In the 11th Asian Games of 1990, wushu was included as an item for competition for the first time with the 42-Form being chosen to represent t'ai chi ch'uan. The International Wushu Federation (IWUF) applied for wushu to be part of the Olympic games, but will not count medals.
Practitioners also test their practical martial skills against students from other schools and martial arts styles in tuishou ("pushing hands") and sanshou competition.
Main article: T'ai chi ch'uan philosophy
The philosophy of t'ai chi ch'uan is that, if one uses hardness to resist violent force, then both sides are certainly to be injured at least to some degree. Such injury, according to t'ai chi ch'uan theory, is a natural consequence of meeting brute force with brute force. Instead, students are taught not to directly fight or resist an incoming force, but to meet it in softness and follow its motion while remaining in physical contact until the incoming force of attack exhausts itself or can be safely redirected, meeting yang with yin. When done correctly, this yin/yang or yang/yin balance in combat, or in a broader philosophical sense, is a primary goal of t'ai chi ch'uan training. Lao Tzu provided the archetype for this in the Tao Te Ching when he wrote, "The soft and the pliable will defeat the hard and strong."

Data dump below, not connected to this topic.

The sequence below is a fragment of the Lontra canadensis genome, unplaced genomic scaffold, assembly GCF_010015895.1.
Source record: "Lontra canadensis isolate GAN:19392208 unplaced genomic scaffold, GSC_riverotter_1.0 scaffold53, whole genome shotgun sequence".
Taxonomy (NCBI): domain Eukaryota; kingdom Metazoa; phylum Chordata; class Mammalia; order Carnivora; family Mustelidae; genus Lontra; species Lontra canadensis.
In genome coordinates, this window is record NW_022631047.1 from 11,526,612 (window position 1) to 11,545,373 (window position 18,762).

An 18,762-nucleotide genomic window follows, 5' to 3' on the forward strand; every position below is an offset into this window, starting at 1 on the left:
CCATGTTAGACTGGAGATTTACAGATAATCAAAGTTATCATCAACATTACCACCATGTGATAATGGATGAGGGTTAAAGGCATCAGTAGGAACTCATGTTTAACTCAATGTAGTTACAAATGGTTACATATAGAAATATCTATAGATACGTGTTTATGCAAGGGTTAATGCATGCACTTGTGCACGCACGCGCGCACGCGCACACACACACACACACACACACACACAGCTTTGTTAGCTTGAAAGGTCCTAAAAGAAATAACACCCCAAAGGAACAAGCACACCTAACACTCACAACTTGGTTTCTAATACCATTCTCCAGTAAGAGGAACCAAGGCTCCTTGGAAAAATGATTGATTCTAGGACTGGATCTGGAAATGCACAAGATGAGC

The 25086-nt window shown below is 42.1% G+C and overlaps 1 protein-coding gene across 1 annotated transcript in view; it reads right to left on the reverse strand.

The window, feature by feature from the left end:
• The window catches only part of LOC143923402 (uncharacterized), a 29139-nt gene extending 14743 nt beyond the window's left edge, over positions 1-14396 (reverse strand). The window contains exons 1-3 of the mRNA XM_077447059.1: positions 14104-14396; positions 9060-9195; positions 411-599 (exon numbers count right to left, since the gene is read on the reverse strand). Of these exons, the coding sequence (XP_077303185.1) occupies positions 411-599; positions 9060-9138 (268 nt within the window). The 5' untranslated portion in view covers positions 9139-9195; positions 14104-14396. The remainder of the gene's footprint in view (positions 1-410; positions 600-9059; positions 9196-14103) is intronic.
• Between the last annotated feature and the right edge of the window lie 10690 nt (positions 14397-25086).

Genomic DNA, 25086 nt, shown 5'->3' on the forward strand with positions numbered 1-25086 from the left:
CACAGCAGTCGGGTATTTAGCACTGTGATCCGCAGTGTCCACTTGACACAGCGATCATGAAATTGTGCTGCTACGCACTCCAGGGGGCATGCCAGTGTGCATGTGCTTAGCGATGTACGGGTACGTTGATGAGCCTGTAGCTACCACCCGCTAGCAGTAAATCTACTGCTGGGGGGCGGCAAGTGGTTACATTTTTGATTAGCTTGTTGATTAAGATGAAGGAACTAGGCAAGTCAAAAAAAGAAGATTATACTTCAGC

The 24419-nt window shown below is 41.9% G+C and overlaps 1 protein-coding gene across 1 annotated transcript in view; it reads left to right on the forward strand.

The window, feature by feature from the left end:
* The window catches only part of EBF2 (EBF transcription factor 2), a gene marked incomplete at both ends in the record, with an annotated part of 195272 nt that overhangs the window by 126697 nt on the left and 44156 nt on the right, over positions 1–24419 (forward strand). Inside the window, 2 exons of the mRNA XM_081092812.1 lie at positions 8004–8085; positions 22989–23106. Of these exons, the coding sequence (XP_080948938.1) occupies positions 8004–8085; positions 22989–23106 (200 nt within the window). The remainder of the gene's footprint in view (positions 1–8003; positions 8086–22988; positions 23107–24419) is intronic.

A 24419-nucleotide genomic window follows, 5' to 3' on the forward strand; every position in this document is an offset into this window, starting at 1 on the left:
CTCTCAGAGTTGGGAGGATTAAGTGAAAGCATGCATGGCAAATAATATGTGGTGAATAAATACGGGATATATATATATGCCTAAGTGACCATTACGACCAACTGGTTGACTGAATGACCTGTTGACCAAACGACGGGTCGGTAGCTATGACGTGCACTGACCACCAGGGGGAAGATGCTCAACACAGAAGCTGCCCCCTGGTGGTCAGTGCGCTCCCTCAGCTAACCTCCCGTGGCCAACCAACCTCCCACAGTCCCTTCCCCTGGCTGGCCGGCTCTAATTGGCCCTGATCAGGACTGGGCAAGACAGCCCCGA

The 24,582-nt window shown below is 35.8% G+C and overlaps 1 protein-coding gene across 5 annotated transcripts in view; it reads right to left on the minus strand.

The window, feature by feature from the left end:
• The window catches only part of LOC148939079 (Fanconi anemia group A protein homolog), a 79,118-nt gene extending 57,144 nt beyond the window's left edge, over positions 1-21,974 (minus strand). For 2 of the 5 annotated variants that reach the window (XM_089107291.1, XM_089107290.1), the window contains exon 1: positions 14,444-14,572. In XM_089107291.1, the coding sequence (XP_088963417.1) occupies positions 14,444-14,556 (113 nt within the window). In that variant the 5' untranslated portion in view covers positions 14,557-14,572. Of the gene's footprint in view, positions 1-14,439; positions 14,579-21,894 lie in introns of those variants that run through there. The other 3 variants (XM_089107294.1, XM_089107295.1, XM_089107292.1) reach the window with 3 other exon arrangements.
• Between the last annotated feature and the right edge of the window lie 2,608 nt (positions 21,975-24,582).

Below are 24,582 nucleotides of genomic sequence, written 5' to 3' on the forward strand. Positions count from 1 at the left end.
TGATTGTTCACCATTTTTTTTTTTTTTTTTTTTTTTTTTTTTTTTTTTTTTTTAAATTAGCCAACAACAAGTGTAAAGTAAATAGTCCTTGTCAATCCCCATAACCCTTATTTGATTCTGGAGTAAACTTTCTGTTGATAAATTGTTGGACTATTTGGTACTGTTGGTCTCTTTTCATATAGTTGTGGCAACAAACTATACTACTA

Traditional schools also emphasize that one is expected to show wude ("martial virtue/heroism"), to protect the defenseless, and show mercy to one's opponents.
Training and techniques
The core training involves two primary features: the first being taolu (solo "forms"), a slow sequence of movements which emphasize a straight spine, abdominal breathing and a natural range of motion; the second being different styles of tuishou ("pushing hands") for training movement principles of the form with a partner and in a more practical manner.
Solo (taolu, neigong and qigong)
Further information: List of t'ai chi ch'uan forms
Painting in Chenjiagou, illustrating taolu according to the Chen style of taijiquan.